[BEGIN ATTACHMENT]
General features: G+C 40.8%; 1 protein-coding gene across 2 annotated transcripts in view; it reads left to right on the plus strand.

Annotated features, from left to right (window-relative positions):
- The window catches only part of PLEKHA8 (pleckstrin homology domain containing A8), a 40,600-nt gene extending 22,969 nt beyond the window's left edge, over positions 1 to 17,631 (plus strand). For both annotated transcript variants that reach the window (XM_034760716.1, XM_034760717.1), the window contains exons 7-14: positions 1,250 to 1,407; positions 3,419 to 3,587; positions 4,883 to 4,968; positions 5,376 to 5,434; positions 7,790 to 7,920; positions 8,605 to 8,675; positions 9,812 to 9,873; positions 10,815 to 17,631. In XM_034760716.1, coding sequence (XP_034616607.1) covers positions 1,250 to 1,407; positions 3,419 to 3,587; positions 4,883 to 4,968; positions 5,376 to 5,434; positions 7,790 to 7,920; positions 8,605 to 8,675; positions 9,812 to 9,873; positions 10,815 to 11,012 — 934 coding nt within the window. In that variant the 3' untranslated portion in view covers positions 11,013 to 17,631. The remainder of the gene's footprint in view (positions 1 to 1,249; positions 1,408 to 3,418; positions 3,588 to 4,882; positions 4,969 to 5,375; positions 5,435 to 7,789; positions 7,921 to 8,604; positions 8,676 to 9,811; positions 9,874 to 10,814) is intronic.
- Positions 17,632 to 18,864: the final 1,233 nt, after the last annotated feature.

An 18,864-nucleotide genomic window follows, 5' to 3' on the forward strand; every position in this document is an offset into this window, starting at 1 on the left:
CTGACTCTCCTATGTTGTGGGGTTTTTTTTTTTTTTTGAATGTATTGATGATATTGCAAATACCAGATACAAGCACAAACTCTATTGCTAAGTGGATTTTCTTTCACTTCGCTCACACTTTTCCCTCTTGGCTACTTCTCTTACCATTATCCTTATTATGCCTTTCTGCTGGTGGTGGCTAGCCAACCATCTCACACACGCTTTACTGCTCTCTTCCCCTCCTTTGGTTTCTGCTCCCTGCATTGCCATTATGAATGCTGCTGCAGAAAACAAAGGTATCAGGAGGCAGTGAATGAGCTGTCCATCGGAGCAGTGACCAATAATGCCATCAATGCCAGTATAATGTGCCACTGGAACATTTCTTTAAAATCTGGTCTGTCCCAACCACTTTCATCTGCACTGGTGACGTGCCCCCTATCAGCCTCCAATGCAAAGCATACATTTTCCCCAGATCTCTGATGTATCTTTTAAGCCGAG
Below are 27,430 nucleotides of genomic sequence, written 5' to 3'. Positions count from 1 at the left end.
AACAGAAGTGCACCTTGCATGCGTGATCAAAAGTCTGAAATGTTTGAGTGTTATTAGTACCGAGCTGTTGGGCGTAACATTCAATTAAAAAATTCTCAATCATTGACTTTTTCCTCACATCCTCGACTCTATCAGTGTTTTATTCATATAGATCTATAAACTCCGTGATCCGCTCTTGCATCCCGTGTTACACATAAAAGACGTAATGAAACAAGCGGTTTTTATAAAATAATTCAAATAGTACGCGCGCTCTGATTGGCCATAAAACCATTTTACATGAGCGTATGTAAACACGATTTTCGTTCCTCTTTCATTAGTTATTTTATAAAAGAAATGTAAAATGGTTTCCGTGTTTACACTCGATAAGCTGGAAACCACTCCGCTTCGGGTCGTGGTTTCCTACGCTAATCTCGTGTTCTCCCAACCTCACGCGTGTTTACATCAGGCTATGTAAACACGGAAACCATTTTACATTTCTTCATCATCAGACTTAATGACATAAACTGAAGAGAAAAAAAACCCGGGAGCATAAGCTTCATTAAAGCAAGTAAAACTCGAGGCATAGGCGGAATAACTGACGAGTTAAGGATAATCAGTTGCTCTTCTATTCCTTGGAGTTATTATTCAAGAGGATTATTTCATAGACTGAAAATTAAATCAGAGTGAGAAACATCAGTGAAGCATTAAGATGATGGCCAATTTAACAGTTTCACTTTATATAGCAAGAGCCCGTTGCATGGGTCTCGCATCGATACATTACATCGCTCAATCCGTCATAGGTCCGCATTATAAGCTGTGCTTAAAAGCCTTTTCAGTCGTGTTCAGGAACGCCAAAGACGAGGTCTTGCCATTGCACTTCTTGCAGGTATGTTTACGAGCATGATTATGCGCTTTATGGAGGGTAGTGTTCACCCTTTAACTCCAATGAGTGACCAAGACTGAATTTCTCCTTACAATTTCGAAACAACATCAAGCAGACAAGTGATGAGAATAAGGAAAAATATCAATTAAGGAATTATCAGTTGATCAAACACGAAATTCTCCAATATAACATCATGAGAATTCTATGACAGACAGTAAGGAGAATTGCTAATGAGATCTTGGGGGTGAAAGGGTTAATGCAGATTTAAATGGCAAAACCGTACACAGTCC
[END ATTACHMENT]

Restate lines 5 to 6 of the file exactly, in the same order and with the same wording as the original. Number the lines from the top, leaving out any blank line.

An 18,864-nucleotide genomic window follows, 5' to 3' on the forward strand; every position in this document is an offset into this window, starting at 1 on the left:
CTGACTCTCCTATGTTGTGGGGTTTTTTTTTTTTTTTGAATGTATTGATGATATTGCAAATACCAGATACAAGCACAAACTCTATTGCTAAGTGGATTTTCTTTCACTTCGCTCACACTTTTCCCTCTTGGCTACTTCTCTTACCATTATCCTTATTATGCCTTTCTGCTGGTGGTGGCTAGCCAACCATCTCACACACGCTTTACTGCTCTCTTCCCCTCCTTTGGTTTCTGCTCCCTGCATTGCCATTATGAATGCTGCTGCAGAAAACAAAGGTATCAGGAGGCAGTGAATGAGCTGTCCATCGGAGCAGTGACCAATAATGCCATCAATGCCAGTATAATGTGCCACTGGAACATTTCTTTAAAATCTGGTCTGTCCCAACCACTTTCATCTGCACTGGTGACGTGCCCCCTATCAGCCTCCAATGCAAAGCATACATTTTCCCCAGATCTCTGATGTATCTTTTAAGCCGAG